Kyocera Corporation recently announced donations of solar power systems to schools in the Federal Democratic Republic of Nepal.
The donations consist of fifteen 600-watt Kyocera solar panel based systems complete with deep cycle battery storage, which Kyocera will install in participating schools in Nepal starting early 2009. A 600 watt system may not sound like a huge amount, but in a country where only approximately 20 percent of the population has electricity, the donation will go a long way to provide a better education experience for children in the beneficiary schools.
Nepal’s electricity is mainly based on hydro-electric generation, which often fails during dry seasons. Currently, the nation is experiencing one of its worst energy crises, with those who do have electricity warned they can expect blackouts up to 16 hours a day.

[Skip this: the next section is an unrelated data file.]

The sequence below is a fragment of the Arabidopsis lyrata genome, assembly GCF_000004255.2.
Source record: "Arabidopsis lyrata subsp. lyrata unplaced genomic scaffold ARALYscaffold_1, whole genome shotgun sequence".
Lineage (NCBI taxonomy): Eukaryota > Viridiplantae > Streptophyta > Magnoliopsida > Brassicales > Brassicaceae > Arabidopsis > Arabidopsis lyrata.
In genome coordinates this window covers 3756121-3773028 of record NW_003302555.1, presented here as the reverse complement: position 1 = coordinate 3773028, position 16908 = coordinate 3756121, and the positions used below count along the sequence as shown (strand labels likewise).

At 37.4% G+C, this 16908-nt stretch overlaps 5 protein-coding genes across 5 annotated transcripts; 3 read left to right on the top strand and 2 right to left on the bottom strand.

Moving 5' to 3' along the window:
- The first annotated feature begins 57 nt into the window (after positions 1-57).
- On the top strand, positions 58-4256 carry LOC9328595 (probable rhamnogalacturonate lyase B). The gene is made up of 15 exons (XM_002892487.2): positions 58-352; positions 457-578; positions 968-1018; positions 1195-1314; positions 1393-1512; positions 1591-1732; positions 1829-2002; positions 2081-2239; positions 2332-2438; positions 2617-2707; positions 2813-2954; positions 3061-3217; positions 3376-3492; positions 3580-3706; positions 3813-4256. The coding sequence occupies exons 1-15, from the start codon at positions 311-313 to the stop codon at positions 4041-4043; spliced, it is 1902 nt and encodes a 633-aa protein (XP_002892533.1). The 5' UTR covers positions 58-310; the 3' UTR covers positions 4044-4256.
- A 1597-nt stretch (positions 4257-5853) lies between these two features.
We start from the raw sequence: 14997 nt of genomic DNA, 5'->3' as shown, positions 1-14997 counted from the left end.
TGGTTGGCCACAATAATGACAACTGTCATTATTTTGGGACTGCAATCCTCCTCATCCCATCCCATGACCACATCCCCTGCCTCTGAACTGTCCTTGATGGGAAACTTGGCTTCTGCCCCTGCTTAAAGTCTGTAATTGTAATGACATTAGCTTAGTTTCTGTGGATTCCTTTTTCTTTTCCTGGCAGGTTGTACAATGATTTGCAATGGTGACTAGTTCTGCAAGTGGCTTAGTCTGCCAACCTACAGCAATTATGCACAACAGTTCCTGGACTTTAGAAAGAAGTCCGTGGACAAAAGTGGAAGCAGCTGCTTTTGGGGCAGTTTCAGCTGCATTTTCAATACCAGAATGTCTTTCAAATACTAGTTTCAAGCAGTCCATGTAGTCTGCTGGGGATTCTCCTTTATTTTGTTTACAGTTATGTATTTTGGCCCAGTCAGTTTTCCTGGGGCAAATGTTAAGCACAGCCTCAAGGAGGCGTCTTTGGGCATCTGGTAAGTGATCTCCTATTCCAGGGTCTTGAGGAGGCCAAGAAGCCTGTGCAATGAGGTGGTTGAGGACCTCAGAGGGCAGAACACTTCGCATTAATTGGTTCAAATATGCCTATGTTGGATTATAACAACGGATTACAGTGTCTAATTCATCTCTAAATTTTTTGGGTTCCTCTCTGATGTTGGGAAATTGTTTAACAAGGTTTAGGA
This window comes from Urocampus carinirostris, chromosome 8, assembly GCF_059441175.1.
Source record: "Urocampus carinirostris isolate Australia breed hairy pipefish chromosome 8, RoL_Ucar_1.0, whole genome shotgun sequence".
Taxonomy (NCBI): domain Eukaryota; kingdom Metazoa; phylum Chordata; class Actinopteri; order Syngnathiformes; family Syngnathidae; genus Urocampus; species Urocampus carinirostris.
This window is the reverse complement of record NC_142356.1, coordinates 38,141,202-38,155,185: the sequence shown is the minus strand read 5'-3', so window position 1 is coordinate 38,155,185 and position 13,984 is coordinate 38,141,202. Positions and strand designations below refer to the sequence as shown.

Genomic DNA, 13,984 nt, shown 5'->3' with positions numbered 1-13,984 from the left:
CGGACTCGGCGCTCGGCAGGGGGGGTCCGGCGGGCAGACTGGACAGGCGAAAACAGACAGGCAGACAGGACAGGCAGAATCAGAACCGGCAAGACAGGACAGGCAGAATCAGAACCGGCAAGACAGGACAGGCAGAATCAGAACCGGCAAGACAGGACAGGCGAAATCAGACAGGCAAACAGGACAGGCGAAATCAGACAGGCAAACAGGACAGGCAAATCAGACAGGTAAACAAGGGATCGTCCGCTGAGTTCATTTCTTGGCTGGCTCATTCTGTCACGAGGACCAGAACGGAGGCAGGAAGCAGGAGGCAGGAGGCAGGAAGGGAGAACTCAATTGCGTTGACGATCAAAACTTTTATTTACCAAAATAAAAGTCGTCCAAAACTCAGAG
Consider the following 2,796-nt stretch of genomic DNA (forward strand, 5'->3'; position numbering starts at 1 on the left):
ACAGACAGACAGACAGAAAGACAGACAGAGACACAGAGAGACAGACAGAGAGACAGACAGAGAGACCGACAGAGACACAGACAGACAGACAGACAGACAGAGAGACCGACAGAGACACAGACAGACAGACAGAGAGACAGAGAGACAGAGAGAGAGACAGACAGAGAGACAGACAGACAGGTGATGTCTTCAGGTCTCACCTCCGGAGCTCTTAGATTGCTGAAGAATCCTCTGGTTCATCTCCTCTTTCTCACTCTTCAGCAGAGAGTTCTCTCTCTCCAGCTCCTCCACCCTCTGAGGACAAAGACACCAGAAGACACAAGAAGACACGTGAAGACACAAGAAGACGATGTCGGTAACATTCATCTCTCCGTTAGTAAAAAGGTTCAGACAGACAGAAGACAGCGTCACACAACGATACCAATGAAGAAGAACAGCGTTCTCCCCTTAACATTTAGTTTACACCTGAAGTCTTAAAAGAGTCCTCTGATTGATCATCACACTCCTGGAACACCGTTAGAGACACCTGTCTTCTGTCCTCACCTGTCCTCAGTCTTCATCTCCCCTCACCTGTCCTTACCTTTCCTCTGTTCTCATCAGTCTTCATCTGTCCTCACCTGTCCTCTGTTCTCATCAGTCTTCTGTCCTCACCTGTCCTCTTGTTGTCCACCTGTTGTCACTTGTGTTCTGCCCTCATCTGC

Climate change related threats could see similar disruptions to supplies occurring more regularly in the future, so the country is beginning to look more towards renewable energy alternatives. During 2007, the total volume of shipments of Kyocera solar power equipment to Nepal was 2.6 times higher than in 2006.
Kyocera entered the solar power business in 1975 and has a strong history of donating solar energy systems to rural areas of developing countries. Kyocera’s efforts in rural electrification began with the donation of solar power systems to Kankoi, Pakistan in 1983 and Gansu Province, China in 1985. Those projects included power for agricultural irrigation, vaccine refrigeration, and electricity for medical facilities. Looking ahead, Kyocera will also be donating solar power systems to 20 schools in Tanzania over the coming five years.
Australia’s solar schools program